New Levels of Scrutiny

Posted on July 30th, 2015 by

We’ve noted a new level of scrutiny by the FCC on license or permit assignment applications – enough of an uptick to write about it here. We aren’t exactly sure what’s behind this new “hyper-scrutiny” but we are certain that it has added days (and sometimes weeks) to the FCC’s review and approval process.

Many years ago, the FCC transitioned to “certification” style application forms, which came along with various worksheets so applicants could ensure that transactions complied with the FCC’s rules. In fact, virtually all applications now begin with a question requiring the applicant to certify that it has completed the worksheets and in doing so, confirmed that the proposed transaction complies with the FCC’s rules and regulations. The original purpose of the certification-style approach, we believe, was to simplify the application process and make it faster. The FCC’s staff would simply be able to rely on applicant certifications instead of undertaking a time-consuming review of every aspect of a transaction to ensure compliance.

Well, despite the current “certification” nature of the FCC’s applications, the staff is not relying on those certifications but is instead undertaking its own review of them – in effect, performing a “trust but verify” task that was not envisioned in a “certification” world. At least in the license assignment application context, the first by-product of that is a bloating of the staff’s review period by some 25-30 days. A few years ago, the FCC would process a license assignment application within 45-50 days. Today, 75 days is not uncommon.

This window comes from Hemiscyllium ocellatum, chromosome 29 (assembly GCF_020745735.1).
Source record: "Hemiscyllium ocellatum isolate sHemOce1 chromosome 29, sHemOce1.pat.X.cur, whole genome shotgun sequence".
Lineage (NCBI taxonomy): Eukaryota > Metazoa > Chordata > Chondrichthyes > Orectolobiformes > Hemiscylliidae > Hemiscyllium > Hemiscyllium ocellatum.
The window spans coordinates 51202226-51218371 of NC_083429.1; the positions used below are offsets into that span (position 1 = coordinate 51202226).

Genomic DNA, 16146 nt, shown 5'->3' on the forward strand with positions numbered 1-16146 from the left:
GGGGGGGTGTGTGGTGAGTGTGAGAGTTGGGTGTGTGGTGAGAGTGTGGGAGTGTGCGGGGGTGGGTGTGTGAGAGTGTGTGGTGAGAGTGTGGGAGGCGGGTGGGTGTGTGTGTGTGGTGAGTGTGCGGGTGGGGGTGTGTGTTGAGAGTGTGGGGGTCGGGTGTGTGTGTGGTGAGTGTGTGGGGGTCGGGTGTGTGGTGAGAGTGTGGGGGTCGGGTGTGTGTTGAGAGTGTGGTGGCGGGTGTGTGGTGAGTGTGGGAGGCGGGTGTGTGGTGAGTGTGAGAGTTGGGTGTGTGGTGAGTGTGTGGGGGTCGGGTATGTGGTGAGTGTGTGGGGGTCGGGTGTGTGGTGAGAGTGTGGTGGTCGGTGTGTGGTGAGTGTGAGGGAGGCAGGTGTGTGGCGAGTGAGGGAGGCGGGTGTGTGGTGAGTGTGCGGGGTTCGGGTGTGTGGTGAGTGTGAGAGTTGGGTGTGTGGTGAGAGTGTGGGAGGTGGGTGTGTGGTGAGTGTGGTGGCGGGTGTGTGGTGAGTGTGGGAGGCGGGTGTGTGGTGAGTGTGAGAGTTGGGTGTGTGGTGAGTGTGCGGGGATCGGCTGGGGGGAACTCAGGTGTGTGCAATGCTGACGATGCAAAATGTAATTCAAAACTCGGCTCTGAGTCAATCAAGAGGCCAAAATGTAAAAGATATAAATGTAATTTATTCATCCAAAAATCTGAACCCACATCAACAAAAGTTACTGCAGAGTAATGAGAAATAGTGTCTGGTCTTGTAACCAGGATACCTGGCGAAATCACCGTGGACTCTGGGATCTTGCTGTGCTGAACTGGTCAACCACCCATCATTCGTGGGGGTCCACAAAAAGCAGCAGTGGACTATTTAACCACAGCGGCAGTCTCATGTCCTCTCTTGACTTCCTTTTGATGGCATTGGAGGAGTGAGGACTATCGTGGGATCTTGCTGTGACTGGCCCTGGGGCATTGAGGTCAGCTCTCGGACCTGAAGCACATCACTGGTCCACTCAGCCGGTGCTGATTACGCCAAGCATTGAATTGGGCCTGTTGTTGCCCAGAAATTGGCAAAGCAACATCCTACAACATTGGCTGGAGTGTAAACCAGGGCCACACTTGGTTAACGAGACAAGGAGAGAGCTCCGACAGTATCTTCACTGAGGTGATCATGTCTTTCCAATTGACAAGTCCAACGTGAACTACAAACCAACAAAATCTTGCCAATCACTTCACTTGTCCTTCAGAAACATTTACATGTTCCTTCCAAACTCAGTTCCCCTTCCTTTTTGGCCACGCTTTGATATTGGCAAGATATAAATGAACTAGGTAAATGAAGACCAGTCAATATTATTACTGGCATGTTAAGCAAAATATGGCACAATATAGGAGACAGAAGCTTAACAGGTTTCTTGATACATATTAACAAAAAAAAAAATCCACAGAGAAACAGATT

What’s taking so long? Document review. The staff is performing a checklist of its own for every purchase agreement, escrow agreement, time brokerage agreement, promissory note, or other contract related to a sales transaction. In the process, the staff has “overruled” existing precedent permitting exhibits to those agreements not germane to the FCC’s review to be excluded from filings, subject to the staff’s right to request them for review. As of a few weeks ago, all exhibits must be submitted, or the application won’t be processed.

Specific terms of agreements are also being scrutinized. We’ve had staffers call to confirm certain aspects of “consideration” for time brokerage agreements. And even the language in such agreements governing station staffing has been called into question, with written amendments required. Often, those staff phone calls include an instruction to ensure that all future agreements submitted with applications have clear language addressing a particular issue.

Some of this may be a backlash from a few high profile cases where applicants pointed out that various terms in transactional agreements had previously been “approved” in past license assignment applications. The FCC’s response to that position was clear. Approval of license assignment applications without specific referral to underlying documents or terms means that future applicants cannot rely on those grants as a stamp of approval on document language. While that policy remains, the FCC is certainly delving into the details, testing, verifying, requiring amendments and confirming that every issue governed by an FCC regulation passes their review – even if they won’t specifically declare it to be so when they grant an application.